Koller’s collaborators include Eran Segal and Michael Shapira (both of Stanford), Nir Friedman (Hebrew University of Jerusalem), Aviv Regev (Harvard Center for Genome Research), Dana Pe’er (Harvard-Lipper Center for Computational Genetics), Roman Yelensky (Massachusetts Institute of Technology) and David Botstein (Princeton University).

Esther Landhuis | EurekAlert!
Further information:
http://robotics.stanford.edu/~koller/index.html
http://dags.stanford.edu
http://www.stanford.edu/news/

More articles from Information Technology:

nachricht Researchers illuminate the path to a new era of microelectronics
23.04.2018 | Boston University College of Engineering

nachricht Researchers achieve HD video streaming at 10,000 times lower power
20.04.2018 | University of Washington

All articles from Information Technology >>>

The most recent press releases about innovation >>>

Die letzten 5 Focus-News des innovations-reports im Überblick:

Im Focus: Molecules Brilliantly Illuminated

Physicists at the Laboratory for Attosecond Physics, which is jointly run by Ludwig-Maximilians-Universität and the Max Planck Institute of Quantum Optics, have developed a high-power laser system that generates ultrashort pulses of light covering a large share of the mid-infrared spectrum. The researchers envisage a wide range of applications for the technology – in the early diagnosis of cancer, for instance.

Molecules are the building blocks of life. Like all other organisms, we are made of them. They control our biorhythm, and they can also reflect our state of...

Im Focus: Spider silk key to new bone-fixing composite

University of Connecticut researchers have created a biodegradable composite made of silk fibers that can be used to repair broken load-bearing bones without the complications sometimes presented by other materials.

Repairing major load-bearing bones such as those in the leg can be a long and uncomfortable process.

Im Focus: Writing and deleting magnets with lasers

Study published in the journal ACS Applied Materials & Interfaces is the outcome of an international effort that included teams from Dresden and Berlin in Germany, and the US.

Scientists at the Helmholtz-Zentrum Dresden-Rossendorf (HZDR) together with colleagues from the Helmholtz-Zentrum Berlin (HZB) and the University of Virginia...

Im Focus: Gamma-ray flashes from plasma filaments

Novel highly efficient and brilliant gamma-ray source: Based on model calculations, physicists of the Max PIanck Institute for Nuclear Physics in Heidelberg propose a novel method for an efficient high-brilliance gamma-ray source. A giant collimated gamma-ray pulse is generated from the interaction of a dense ultra-relativistic electron beam with a thin solid conductor. Energetic gamma-rays are copiously produced as the electron beam splits into filaments while propagating across the conductor. The resulting gamma-ray energy and flux enable novel experiments in nuclear and fundamental physics.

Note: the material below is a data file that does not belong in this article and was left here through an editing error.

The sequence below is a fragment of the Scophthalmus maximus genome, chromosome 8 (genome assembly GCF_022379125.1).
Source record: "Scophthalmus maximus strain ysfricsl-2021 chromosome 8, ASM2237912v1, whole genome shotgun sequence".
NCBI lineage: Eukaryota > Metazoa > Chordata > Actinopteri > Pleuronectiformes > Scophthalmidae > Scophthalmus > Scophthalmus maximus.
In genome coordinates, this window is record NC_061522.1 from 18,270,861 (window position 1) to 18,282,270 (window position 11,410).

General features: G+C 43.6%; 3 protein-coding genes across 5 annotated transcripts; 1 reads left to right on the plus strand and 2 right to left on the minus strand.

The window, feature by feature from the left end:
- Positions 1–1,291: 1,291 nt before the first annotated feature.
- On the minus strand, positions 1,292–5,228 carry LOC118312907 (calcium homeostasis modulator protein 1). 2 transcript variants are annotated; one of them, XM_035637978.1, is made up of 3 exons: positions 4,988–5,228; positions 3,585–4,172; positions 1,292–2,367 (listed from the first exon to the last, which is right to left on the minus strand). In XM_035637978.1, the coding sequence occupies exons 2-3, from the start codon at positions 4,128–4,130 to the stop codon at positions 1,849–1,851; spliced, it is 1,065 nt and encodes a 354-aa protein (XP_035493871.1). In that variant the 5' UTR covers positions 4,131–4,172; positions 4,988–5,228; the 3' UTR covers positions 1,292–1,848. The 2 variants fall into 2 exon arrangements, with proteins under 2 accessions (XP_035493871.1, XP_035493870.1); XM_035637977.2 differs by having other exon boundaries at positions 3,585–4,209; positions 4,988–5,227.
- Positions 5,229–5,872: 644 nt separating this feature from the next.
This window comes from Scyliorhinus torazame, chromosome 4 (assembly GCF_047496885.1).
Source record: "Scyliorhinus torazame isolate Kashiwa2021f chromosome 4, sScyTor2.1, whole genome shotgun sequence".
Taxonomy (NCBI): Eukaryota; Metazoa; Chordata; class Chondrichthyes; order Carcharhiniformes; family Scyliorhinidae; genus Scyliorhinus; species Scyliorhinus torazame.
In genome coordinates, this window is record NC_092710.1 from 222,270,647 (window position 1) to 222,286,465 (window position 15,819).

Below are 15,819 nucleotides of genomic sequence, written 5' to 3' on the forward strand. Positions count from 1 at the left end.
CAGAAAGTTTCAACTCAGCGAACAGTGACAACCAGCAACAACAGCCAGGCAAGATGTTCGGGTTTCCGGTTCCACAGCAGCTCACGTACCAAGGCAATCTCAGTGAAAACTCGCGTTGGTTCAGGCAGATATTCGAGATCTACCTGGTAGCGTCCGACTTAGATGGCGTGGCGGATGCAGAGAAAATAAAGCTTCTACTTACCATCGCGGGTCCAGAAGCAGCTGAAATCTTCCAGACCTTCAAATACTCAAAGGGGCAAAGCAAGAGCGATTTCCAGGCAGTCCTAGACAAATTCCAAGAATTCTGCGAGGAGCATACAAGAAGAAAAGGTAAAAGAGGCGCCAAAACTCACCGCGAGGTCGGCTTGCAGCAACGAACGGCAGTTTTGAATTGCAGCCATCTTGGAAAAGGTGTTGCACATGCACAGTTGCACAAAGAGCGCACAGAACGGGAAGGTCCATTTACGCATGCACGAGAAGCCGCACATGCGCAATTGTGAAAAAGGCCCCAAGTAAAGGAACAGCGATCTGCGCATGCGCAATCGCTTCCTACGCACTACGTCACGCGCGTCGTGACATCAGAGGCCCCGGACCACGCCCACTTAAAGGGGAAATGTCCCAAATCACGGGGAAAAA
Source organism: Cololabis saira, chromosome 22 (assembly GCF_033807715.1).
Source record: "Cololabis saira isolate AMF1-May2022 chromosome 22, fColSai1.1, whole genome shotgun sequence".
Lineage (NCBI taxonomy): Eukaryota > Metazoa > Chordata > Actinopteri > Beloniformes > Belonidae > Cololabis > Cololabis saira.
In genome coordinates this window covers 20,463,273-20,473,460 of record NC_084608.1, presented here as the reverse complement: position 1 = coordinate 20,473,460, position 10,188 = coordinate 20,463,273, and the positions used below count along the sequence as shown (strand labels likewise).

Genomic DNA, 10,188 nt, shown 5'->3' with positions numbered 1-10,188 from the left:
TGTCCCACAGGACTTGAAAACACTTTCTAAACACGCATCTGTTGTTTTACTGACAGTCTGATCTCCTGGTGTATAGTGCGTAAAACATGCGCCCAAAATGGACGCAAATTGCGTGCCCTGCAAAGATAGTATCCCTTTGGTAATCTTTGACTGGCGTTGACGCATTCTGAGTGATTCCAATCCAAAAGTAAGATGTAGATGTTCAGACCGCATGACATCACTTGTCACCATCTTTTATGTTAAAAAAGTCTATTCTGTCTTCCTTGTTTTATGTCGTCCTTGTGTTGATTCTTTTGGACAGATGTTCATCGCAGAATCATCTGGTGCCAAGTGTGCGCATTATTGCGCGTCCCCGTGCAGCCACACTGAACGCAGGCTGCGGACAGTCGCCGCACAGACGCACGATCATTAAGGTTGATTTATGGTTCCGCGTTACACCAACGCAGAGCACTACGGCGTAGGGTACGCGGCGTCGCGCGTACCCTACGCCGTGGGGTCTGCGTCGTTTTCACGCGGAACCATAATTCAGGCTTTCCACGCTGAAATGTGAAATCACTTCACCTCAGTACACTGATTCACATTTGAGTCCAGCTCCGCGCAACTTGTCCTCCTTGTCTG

The typical wavelength of light interacting with an object of the microcosm scales with the size of this object. For atoms, this ranges from visible light to...

Im Focus: Basel researchers succeed in cultivating cartilage from stem cells

Stable joint cartilage can be produced from adult stem cells originating from bone marrow. This is made possible by inducing specific molecular processes occurring during embryonic cartilage formation, as researchers from the University and University Hospital of Basel report in the scientific journal PNAS.

Certain mesenchymal stem/stromal cells from the bone marrow of adults are considered extremely promising for skeletal tissue regeneration. These adult stem...

All Focus news of the innovation-report >>>

Anzeige

Anzeige

VideoLinks
Industry & Economy
Event News

Invitation to the upcoming "Current Topics in Bioinformatics: Big Data in Genomics and Medicine"

13.04.2018 | Event News

Unique scope of UV LED technologies and applications presented in Berlin: ICULTA-2018

12.04.2018 | Event News

IWOLIA: A conference bringing together German Industrie 4.0 and French Industrie du Futur

09.04.2018 | Event News

 
Latest News

Structured light and nanomaterials open new ways to tailor light at the nanoscale

23.04.2018 | Physics and Astronomy

On the shape of the 'petal' for the dissipation curve

23.04.2018 | Physics and Astronomy

Clean and Efficient – Fraunhofer ISE Presents Hydrogen Technologies at the HANNOVER MESSE 2018

23.04.2018 | Trade Fair News

VideoLinks
Science & Research
Overview of more VideoLinks >>>